I cannot deny it. I was excited to read the draft Data Security Law after it was released by Beijing's top legislators earlier this month.
As the article below explains, the draft law contains some really interesting hints at the direction of travel in the mainland China market. For example, the law mandates innovation in data use cases to boost mainland China’s already sizeable digital economy; the draft requires government departments to open up some of their data to businesses and the public; and it alludes to the growing importance of data trading in data centre hotspots like Guiyang (did you see the pictures of a Tencent’s data centre literally built into a hillside, as inspired this earlier article?). All inspiring positives for business in mainland China.
What our international clients and the wider business community in mainland China really wanted to see, though, was clarity on cross-border data transfers. For some enterprises here, uncertainty on data export rules is delaying the rollout of new IT systems and cyber tools which would improve business efficiency and ultimately customer experience. Yet, the draft law skips over cross-border data transfers. It orientates the reader towards the forthcoming Export Control Law and, in doing so, effectively kicks the can down the road until that law or other rules are finalised.
On the one hand, I was relieved that the potential enactment of the onerous data transfer restrictions which had been suggested in previous draft measures was not on the page before me; but, on the other hand, more waiting is required – and with a certain amount of apprehension.
Why? Well, there is an explicit provision in the draft Data Security Law on imposing potential retaliatory measures against any country or region that formulates certain discriminatory measures against mainland China. These measures could be in relation to investment and trade relating to data, the development of data, or the use of technologies. Although not the first time this sort of provision has been included in legislation in this jurisdiction, we are currently operating in a tech world that is arguably struggling to develop its global potential because of geopolitical concerns. If future data export rules are published in tit-for-tat legislative warfare, the allusion to a bunker-like data centre will be an unfortunately poignant one...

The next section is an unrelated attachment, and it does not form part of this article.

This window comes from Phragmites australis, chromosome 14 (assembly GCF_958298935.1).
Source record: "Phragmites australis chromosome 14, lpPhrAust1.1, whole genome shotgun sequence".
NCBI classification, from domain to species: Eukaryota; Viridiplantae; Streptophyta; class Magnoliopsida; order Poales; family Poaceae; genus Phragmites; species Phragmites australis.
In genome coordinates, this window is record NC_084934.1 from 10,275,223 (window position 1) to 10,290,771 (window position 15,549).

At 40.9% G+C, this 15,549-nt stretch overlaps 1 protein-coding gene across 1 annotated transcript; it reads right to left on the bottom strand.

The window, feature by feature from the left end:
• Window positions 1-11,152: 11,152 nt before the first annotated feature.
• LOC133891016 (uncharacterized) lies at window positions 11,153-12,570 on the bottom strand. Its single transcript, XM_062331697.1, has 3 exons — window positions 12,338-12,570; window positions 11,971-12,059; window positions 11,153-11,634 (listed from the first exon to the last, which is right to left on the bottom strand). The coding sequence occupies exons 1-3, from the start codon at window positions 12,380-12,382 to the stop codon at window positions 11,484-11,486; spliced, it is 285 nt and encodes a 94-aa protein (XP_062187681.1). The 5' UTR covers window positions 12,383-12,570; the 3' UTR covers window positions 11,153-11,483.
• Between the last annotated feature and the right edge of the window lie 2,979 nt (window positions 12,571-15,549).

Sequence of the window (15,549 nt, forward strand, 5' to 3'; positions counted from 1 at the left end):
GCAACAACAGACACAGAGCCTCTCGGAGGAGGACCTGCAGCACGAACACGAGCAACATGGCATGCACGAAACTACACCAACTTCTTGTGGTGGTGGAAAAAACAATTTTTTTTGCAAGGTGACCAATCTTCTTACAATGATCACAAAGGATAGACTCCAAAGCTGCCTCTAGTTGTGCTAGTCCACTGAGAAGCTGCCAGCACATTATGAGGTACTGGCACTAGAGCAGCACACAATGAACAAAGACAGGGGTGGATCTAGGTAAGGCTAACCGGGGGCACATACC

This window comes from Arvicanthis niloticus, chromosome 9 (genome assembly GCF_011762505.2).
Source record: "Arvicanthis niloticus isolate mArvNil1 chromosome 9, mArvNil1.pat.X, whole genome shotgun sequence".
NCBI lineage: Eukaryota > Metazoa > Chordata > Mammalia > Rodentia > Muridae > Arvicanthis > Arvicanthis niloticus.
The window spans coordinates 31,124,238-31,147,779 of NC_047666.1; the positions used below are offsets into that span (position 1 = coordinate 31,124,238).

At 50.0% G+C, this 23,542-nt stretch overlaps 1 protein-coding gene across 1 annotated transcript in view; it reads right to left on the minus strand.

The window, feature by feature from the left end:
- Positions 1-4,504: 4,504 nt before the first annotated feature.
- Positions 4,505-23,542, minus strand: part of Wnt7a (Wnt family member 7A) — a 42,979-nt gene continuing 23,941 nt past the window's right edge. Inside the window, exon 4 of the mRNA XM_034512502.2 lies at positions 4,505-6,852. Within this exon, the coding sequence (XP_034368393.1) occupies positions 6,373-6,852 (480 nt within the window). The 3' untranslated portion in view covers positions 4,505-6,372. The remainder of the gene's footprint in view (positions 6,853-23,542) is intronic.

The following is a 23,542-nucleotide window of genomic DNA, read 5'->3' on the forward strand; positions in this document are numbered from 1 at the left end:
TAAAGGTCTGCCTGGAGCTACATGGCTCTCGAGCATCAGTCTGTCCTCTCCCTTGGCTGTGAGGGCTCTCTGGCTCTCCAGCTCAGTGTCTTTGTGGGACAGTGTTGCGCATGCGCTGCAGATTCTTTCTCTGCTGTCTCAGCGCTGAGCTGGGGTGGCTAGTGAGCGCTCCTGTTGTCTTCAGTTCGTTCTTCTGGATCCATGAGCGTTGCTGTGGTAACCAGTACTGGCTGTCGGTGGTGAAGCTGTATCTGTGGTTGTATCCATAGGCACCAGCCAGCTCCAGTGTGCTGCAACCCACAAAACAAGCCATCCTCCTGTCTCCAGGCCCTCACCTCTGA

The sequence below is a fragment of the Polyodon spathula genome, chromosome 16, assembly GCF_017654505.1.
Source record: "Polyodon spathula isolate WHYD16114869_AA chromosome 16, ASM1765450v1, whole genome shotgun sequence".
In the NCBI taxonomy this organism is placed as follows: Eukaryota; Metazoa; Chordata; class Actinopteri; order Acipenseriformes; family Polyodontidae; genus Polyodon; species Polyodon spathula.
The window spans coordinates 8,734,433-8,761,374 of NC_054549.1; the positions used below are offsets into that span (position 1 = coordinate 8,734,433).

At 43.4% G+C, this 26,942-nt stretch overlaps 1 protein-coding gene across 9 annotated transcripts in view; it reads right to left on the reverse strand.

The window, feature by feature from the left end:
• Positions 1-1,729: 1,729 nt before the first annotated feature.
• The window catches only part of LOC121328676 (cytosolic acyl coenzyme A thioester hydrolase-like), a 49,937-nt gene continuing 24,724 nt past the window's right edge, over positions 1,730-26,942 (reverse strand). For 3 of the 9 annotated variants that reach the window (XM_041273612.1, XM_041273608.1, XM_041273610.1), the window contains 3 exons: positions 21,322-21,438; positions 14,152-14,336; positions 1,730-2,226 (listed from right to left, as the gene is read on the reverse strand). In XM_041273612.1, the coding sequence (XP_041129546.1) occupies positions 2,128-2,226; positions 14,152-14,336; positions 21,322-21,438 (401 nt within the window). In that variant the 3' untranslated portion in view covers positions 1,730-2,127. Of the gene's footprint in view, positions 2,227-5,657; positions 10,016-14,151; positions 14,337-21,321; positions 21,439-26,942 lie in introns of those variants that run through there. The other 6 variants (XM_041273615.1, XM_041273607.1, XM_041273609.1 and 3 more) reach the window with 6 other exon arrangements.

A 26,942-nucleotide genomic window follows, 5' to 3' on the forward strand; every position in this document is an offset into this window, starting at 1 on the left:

So, for me, relief quickly changed to disappointment. While the current draft law has many points to praise in relation to the clear determination of the authorities in Beijing to create a business environment underpinned by advanced technology, there are provisions and terms that remain arguably vague and will need expansion in future drafts or the implementation rules that follow.
There is a pick-me-up, however. While disappointing from a privacy law perspective that the draft Data Security Law itself is light in the area of explicitly regulating personal information, there is a closing reference to data activities involving personal information being dealt with in other rules - presumably the eagerly-awaited Personal Information Protection Law that, when releasing this draft of the Data Security Law, the PRC authorities were clear to assert would be published in draft form (at least) later this year. Data privacy junkies take note.
It seems that my emotional rollercoaster is set to begin again soon!
(More analysis from us on the draft Data Security Law is available here)
The big data market in China could reach US$22.49 billion by 2023, according to a report by research firm the International Data Corporation last year.